Last Updated: July 14, 2021
On June 29, 2021, LinkedIn experienced another case of leaked data. An anonymous hacker posted alleged records of 700 million LinkedIn members (92% of the total user base) for sale on a dark website. The posting includes open records on some 2 million people as a sample.
Sample data contains personally identifiable info, including email addresses, phone numbers, geolocation, and even inferred salaries. Fortunately, passwords have not been compromised, but the leaked records are more than enough to target users with phishing attacks or even find them in real life.
Researchers have confirmed that the information is authentic and recent—from 2020 to 2021.
LinkedIn Security a Liability
Unfortunately, this is not the only data breach LinkedIn experienced this year. The previous one occurred in April when 500 million records were exposed in a similar manner.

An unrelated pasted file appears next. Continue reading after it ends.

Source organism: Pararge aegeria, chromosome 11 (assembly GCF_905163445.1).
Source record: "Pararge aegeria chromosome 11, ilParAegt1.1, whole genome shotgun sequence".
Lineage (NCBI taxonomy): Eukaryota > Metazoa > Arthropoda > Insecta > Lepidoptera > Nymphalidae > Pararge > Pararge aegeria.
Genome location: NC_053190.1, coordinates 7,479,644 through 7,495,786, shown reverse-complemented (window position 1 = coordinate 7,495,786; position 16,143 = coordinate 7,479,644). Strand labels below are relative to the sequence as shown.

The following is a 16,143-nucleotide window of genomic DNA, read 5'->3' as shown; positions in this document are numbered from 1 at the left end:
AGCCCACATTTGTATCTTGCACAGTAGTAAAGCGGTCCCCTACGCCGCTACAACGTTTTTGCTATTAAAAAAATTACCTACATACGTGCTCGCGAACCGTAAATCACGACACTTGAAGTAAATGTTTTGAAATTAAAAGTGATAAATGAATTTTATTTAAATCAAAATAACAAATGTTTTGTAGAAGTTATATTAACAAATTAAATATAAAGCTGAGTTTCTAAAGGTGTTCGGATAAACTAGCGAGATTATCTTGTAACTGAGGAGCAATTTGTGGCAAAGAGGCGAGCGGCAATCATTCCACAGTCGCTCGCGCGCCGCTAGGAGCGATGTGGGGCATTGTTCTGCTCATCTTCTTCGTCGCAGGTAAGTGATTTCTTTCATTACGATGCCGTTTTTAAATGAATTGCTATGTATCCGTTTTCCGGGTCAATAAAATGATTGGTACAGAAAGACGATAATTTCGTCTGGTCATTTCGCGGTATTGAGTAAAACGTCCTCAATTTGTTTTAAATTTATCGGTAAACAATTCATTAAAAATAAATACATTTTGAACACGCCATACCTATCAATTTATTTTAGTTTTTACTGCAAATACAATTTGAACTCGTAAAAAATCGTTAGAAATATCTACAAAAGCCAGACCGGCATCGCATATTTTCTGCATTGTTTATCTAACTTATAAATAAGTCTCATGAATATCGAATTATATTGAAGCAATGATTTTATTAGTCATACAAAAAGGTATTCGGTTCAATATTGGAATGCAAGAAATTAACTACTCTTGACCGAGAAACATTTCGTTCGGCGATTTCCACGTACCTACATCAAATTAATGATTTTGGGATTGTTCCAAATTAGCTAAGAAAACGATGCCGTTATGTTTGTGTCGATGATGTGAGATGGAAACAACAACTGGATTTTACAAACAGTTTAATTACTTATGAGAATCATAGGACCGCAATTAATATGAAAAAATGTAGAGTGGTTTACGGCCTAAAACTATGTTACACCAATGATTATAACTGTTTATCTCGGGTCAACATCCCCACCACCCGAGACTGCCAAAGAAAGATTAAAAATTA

LinkedIn denied that the most recent event was a data breach.
In fact, the company stated the records contain info from previous leakages combined with records scraped off other sites. It reiterated the importance the company places on maintaining privacy.
Many are not convinced, though. LinkedIn users express reasonable concerns over identity theft and similar threats and doubt the company’s competence to deal with hackers.
So, what should those who are worried about their data do?
Well, people can start by checking sites like Have I Been Pwned. They can check whether a certain email, phone number, or password were compromised in any known data breaches.
Other preventive measures include password managers—they can both keep track of passwords and generate new ones in case of a leakage.
Identity theft protection software can also warn users about potentially losing more critical data, like social security numbers or credit card details.